Bleak House

Where the oldest profession rocked the oldest house

hooperPhoto: Cambridge Historical Society

T

he secret of the Hooper-Lee-Nichols House isn’t just that it’s the oldest house in Cambridge. Nor does it have one of those brainy, intellectual histories that proliferate on this side of the Charles. Nope; this house was purportedly run at one time as a tavern of ill repute. The house was built in 1685 by Dr. Richard Hooper, who promptly died, leaving his widow to make ends meet. It wasn’t long before she was being reprimanded by the selectmen for entertaining “questionable guests.” The house is now a museum of Cambridge history, which includes, among other things, the Bible of Dr. John Webster, the most notorious murderer in 19th-century Boston, who confessed to killing Dr. George Parkman over a gambling debt after parts of Parkman’s body turned up in his Harvard Medical School office. Slices of the house’s floors and ceilings have been ingeniously cut away and hinged for a closer look at their original construction.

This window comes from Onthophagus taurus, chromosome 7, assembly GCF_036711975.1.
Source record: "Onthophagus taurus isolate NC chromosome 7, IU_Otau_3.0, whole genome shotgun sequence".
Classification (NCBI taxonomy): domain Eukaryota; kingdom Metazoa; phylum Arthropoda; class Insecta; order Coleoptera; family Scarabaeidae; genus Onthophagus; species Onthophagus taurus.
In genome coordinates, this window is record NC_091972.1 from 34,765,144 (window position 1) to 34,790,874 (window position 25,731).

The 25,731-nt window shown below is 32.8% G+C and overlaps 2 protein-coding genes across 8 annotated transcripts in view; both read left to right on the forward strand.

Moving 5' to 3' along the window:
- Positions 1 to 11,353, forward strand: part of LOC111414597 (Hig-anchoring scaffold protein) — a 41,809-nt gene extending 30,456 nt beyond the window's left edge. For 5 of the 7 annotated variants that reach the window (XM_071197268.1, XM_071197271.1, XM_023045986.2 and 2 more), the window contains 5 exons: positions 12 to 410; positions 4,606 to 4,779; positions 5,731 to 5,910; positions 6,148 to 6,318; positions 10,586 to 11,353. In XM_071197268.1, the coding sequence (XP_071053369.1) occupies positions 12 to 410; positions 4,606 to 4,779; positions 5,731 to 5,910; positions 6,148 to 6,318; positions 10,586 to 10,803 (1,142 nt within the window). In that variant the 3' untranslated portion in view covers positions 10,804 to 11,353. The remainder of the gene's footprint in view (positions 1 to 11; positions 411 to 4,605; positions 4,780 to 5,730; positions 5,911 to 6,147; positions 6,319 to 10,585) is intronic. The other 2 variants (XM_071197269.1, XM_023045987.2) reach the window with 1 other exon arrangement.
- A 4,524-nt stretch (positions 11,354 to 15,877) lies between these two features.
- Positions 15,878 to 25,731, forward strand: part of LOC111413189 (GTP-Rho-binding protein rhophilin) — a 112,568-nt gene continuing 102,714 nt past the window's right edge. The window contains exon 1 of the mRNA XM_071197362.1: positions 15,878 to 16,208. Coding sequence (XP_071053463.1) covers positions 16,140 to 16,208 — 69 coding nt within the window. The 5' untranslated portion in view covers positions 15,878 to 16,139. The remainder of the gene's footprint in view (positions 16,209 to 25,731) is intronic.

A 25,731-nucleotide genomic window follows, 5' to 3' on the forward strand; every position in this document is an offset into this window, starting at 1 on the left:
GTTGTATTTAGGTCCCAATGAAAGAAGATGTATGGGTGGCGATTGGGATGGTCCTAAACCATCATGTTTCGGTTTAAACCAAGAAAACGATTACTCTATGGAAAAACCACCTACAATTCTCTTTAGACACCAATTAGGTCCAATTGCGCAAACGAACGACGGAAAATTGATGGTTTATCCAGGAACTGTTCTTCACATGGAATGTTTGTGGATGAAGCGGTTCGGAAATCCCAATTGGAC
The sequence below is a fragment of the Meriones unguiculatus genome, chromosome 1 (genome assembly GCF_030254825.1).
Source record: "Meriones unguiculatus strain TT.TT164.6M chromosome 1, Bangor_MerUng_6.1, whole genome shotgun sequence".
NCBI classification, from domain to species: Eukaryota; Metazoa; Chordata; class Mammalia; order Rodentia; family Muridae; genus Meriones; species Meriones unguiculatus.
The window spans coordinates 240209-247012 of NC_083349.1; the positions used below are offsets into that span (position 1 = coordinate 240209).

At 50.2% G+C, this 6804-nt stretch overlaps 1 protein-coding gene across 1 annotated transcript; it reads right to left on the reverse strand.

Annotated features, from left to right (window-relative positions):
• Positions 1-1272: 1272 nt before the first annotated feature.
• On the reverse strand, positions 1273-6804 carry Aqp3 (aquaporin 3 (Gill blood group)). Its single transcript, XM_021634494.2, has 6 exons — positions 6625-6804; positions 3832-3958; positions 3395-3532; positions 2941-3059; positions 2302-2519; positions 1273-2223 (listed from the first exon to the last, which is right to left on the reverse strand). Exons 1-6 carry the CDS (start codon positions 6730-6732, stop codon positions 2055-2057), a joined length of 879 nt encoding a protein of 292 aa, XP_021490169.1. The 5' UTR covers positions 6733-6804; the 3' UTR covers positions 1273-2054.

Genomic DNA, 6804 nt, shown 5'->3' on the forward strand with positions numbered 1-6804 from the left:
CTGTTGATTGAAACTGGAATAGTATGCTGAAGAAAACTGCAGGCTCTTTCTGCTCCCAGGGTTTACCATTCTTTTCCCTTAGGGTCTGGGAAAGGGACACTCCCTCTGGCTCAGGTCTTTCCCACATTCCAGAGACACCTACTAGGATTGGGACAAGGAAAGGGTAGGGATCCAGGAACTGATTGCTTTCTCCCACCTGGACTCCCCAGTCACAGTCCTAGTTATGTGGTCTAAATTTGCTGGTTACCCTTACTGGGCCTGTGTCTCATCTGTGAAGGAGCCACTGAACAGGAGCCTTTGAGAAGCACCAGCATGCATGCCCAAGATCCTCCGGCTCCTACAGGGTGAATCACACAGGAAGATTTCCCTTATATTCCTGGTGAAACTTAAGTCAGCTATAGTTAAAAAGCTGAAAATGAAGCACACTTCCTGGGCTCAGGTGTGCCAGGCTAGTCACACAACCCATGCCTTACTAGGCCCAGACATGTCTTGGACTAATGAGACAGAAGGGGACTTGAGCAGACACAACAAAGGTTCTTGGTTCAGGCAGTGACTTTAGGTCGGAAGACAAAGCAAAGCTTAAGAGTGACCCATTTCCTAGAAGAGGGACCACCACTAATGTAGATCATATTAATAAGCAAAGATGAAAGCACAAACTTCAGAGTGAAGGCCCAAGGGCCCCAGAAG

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Dr. John Webster, whose family Bible is in the Hooper-Lee-Nichols House, was a lackluster lecturer at Harvard Medical School who was deeply in debt to the wealthy but tightfisted Dr. George Parkman. In a case that shocked the Brahmin establishment of which both men were part, he murdered Parkman, sawed off his head and began to burn his body in a furnace at the medical school, where the bones were discovered by a custodian.